I had abdominal surgery almost a year ago to remove my gallbladder, so at least I have some idea of what to expect post c-section. However, this still doesn’t feel like enough for me to hold on to. I’ll post more once I am able to put some sort of game plan together! And I will share my list for my hospital bag when as well.

A Shifting Perspective

At the beginning of this pregnancy, I had this intense feeling that this pregnancy would be hard. I didn’t know what that would look like, but I just knew it would be a lot harder than Little Monkey’s. Sure enough, I hit 6 weeks, and HELLLLOOO nausea. That lasted, well, I’m still dealing with random nausea off and on and I’m 26 weeks today. Then at 16 weeks, I started bleeding from a placenta previa, which meant low activity levels for several weeks to give it a chance to shift. By 20 weeks, placenta previa was no longer an issue, but instead we were facing an entirely new set of difficulties.

My little bear has Spina Bifida, and that meant and entirely new perspective on this pregnancy. I went from preparing for what I had hoped would be a natural birth, working with midwives, a doula, to now a planned c-section at Children’s hospital, where my little bear will be taken directly to the NICU upon delivery. While I don’t have any issues with having a c-section, it’s the whole major shifting of what to expect with this pregnancy. Instead of going in for regular midwife appointments, I’ve had more ultrasounds than I can count, a fetal MRI, blood tests, an amniocentesis done, and there are still more tests and ultrasounds coming before he’s born. I am now the 1 in 1000 who’s baby has a serious condition. This has been hard, really hard with watching so many other friends around me carrying and delivering healthy babies. Babies they get to take home after 24-48 hours. Babies they get to snuggle and hold tight within seconds of being born. Babies who are whole, healthy, and dare I say, normal?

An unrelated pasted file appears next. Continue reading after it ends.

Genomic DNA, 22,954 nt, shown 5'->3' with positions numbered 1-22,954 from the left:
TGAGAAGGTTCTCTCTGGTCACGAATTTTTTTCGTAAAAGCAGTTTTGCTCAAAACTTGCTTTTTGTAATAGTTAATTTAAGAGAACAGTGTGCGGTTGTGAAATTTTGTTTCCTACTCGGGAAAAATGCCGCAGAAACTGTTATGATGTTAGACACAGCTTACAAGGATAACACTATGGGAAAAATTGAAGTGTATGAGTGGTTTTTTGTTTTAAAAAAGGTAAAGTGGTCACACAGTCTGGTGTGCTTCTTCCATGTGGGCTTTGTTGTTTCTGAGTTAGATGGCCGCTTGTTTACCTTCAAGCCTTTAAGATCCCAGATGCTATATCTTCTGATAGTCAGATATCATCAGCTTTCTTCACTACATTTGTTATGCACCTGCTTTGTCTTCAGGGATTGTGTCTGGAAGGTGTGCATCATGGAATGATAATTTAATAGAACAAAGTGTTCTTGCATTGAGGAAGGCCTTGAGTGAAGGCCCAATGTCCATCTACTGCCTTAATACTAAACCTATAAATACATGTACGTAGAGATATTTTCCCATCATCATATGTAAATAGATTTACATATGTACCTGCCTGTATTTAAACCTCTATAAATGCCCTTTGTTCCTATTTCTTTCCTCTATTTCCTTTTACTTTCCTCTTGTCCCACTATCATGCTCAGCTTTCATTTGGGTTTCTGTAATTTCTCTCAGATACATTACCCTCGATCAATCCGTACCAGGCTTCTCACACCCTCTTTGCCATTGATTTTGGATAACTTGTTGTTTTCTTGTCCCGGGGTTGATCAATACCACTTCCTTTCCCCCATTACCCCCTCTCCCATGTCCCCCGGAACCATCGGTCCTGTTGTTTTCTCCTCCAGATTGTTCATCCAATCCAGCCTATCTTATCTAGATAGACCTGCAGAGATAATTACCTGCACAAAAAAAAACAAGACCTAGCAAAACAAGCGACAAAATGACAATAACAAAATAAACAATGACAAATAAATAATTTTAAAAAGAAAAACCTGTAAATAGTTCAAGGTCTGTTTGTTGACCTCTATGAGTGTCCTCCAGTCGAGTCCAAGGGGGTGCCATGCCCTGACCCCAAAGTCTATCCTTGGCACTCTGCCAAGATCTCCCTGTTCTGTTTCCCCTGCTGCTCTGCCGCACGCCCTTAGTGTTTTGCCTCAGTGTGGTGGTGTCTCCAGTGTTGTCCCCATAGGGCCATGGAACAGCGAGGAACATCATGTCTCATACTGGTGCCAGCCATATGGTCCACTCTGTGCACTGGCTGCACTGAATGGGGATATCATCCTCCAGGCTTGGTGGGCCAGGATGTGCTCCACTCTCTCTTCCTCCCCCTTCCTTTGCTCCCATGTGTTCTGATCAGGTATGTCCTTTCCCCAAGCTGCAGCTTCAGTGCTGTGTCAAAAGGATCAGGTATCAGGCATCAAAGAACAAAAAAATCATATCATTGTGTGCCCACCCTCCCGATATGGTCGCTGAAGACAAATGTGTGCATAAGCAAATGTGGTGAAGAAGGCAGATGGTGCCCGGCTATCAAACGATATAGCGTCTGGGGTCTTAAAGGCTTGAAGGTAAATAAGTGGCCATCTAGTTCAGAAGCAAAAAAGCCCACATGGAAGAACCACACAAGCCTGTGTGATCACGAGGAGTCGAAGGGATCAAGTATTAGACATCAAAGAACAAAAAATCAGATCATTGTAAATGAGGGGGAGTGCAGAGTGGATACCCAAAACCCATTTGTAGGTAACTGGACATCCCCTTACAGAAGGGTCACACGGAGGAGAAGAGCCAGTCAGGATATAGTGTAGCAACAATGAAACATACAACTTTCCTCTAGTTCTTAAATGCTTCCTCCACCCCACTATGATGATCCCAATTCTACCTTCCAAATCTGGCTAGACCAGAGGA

Sure, some days are a lot worse than others. Some days are actually okay days and I feel like I can manage without feeling like I’m drowning. The hardest part isn’t that I don’t think we’ll be able to do this, no that’s not it. I know we’re really going to be okay. Phil and I are in this together, we have a lot of support already, and I have the resources I need from moms who have gone before me in this specific journey. But there is a part of all of this that makes me feel very frustrated. I know there are other mamas out there who have gotten this same terrifying diagnoses. I know there are other mamas who have and will stand anxiously besides that NICU crib watching their newborn. We live in a culture that tries to silence the difficult. We live in a culture full of people who don’t want to face the hard, tearful stories of those who don’t have the same stories. Because of the culture we live in, I want to break the silence and really talk about what this has been like and what it’s going to be like finding out my son has a serious condition.